For the West, meanwhile, the rise of the Islamic State of Iraq and the Levant, as well as another al-Qaida-linked group, the Nusra Front, has been a source of concern, and a major reason that support in Washington and other Western capitals has dwindled in recent months.
Some in northern Syria originally welcomed the Islamic State of Iraq and the Levant for imposing a degree of order on the villages and towns that fell under its control. But the group alienated many by employing tactics deemed brutal even by the standards of Syria’s bloody conflict. Its fighters have beheaded captured government fighters, and kidnapped anti-Assad activists, journalists and civilians seen as critical of its rule.
On Sunday, the violence expanded again, with clashes in the town of Tabaqa in Raqqa province, said Rami Abdurrahman, the director of the Britain-based Syrian Observatory for Human Rights monitoring group.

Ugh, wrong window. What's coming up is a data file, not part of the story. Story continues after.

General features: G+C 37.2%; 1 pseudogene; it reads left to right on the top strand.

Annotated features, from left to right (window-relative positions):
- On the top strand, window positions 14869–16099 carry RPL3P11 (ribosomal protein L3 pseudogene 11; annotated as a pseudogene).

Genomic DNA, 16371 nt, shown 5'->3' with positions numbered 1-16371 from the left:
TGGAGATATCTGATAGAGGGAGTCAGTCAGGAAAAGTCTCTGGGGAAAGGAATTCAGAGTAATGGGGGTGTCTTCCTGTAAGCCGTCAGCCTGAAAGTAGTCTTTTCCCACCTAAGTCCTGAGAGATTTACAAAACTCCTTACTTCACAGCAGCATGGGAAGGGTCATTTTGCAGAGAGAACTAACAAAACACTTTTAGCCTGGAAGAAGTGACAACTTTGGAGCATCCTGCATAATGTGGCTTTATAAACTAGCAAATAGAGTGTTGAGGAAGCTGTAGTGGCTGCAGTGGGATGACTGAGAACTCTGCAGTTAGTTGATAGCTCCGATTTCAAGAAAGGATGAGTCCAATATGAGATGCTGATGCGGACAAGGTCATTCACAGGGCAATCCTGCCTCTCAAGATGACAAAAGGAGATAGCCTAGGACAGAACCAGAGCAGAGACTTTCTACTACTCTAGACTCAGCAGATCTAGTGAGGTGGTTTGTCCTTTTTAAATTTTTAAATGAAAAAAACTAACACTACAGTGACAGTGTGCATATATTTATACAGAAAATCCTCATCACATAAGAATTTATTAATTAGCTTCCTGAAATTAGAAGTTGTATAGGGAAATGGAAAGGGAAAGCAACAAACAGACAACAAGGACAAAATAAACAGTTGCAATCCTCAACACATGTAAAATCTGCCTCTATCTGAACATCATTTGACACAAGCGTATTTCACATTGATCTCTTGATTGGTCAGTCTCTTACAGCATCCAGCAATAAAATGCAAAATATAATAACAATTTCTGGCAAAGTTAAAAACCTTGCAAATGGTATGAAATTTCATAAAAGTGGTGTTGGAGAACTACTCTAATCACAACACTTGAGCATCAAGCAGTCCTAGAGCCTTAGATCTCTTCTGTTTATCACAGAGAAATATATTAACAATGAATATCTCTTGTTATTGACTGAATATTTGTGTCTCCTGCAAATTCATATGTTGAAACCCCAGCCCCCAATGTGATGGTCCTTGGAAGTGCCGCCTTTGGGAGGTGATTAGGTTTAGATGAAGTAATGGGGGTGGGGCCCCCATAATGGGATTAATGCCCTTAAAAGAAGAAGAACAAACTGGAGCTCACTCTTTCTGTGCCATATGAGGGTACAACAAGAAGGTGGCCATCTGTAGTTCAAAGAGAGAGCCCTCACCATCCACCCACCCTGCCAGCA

But much of the heaviest fighting Sunday took place in pockets of Aleppo province.
In the town of Manbij, rebels seized a compound garrisoned by the Islamic State of Iraq and the Levant, activists said. The Observatory said fighters from the al-Qaida-linked group used car bombs, a tactic usually reserved for attacking government forces, for the first time to defend its territory.
In the town of Tal Rafaat north of Aleppo city, insurgents from the Islamic State of Iraq and the Levant ambushed a rebel convoy, killing at least 14 fighters from the Liwa al-Tawhid brigade, which is a member of the Islamic Front, the Observatory said.
The Observatory’s Abdurrahman also reported heavy fighting in the town of Atareb, in several neighborhoods of Aleppo city itself, as well as in areas of Hama and Idlib provinces.
In total, at least 59 fighters — nine of them from the Islamic State of Iraq and the Levant — were killed Sunday, according to the Observatory.